A LIFE’S STORY
by Deborah Elliott-Upton
A friend of mine is writing her memoirs, not for publishing consideration, but strictly for her family. I think it’s a great idea. There are people who will do that for you if you don’t feel up to the job and I can provide references for one who does a splendid job if anyone’s interested in hiring that service. But, actually, anyone can write their own story. Whether or not you need or want a nice, edited version to correct language mishaps or are interested in having it published is another matter and for that, I’d suggest a pro. If you’re like my friend who only wants to leave her story for her family, then by all means, just do it.
I have always loved reading diaries. Inside a diary, people are usually concise, but they reveal little parts of everyday life that future generations may not understand or the ones that wrote it revere.
When my children were small, I not only collected cookbooks, but I tried out recipes as if I were on my way to being a top chef. When we were stationed on Okinawa, I remember sending off to the States for a bread cookbook. The splatters of dough stuck to some pages attest to my favorites at the time: Cinnamon rolls and Easy-Do Sweet Dough. My best biscuit recipe torn from a baking powder wrapper resides in the middle of the book where I always know I can find it. During our stay on the Ryukyu Island, I mostly made the Easy-Do Sweet Dough rolls. The problem was I didn’t know how to cut down the recipe that made 36 rolls. When I made bread, we ate a lot of bread. And yes, we were quite popular with the neighbors. The aroma of bread baking announced to our apartment complex they needed to pay us a visit. I always had enough food to share – at least in the bread department. And yes, I wrote home (and in a diary) about my exploits as the self-proclaimed breadmaking queen of Sunabe, Okinawa.
One special cookbook I owned was antique and began with a diary entry about canning day. The peaches had been picked by the bushel baskets and decorated the kitchen floor. The women had to watch their steps lest they fell over the baskets. The scent of peaches was everywhere. The diary writer described in great detail each step of the canning, including who had ventured into the kitchen during the day. She told of the perspiration on her brow as she ladled yet another spoonful of sliced peaches into a steaming hot Mason jar. By the end of the entry, the reader realizes the hard work of canning. Still, pride in the pristine jars lining the pantry told of the writer’s happiness in her work. Though she’d depicted the backbreaking details of the long day, mostly what stayed with me has been her last line: It was a good day.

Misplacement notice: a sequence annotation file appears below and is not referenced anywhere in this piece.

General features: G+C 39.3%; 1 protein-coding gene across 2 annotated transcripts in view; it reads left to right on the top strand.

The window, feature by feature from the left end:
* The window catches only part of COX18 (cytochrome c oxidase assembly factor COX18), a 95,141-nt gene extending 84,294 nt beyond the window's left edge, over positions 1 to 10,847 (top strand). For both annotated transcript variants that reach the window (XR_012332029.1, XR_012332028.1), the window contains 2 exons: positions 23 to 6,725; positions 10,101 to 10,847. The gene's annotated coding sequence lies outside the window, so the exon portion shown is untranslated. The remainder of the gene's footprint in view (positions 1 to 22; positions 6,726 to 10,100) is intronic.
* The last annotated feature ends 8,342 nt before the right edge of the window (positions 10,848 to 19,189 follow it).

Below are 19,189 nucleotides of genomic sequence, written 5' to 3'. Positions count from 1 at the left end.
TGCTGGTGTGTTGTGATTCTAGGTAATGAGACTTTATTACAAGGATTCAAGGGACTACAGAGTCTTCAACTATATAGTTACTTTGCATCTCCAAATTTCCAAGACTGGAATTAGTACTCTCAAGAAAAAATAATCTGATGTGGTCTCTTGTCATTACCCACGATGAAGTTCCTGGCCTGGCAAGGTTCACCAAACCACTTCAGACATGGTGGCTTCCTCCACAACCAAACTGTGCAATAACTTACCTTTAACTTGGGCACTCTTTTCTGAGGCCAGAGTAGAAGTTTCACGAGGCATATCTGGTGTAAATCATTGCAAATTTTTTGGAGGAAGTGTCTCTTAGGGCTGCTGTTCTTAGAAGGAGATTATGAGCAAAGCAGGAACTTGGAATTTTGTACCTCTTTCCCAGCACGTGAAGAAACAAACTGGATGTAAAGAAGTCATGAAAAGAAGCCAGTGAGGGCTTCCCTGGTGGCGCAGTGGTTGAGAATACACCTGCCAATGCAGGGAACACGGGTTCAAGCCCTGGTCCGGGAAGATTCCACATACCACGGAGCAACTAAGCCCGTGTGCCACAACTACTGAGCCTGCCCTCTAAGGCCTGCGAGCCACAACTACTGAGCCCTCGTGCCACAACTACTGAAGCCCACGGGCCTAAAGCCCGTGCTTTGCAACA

If she had not written that diary entry and someone had not rescued it for inclusion in the cookbook, we would have lost a valuable input on life during that time period. Would a day in your life be any less important?
There are many stories of people we think we know that do not surface until they’re shared in an eulogy. One of my husband’s uncles was an aircraft gunner during World War II; what great stories I heard at the funeral. I wished I’d had the time to know him better. He was more than just the farmer in a small Oklahoma town to whom I’d been introduced. Another was a man I’d known only as a dapper, mild-mannered barber. At his death, I discovered he’d returned from the war after fighting in the northern parts of Africa with a few dollars in his pocket. The depressed economy ruined many people’s lives. He had only the small stake and instead of starting a business, he took it upon himself – as a single young man – to hold onto his money and lived as a hobo riding the rails. He saved his money and when the economy improved, he returned home and began his own business. What I wouldn’t give to be able to read about their adventures now. And then there’s the girl left behind on the farm during the war. She’d been meant for better things, but there was no money to send her away to college. She stayed behind. What became of her? I would love to know what her thoughts were – had she really been so different simply because she lived in another era?
My great-grandfather lived during the time of the Industrial Revolution. What did he think when technology rushed in changing the world forever? Is it how we felt when personal computers became reality?
I wonder if Anne Frank could have known what a treasure she was creating. What a loss if she had decided not to write simply because the same thing was happening all around her.
Like George Bailey in “It’s a Wonderful Life,” we probably don’t realize our own relevance and importance in the world. Why not write your life story and let the world decide?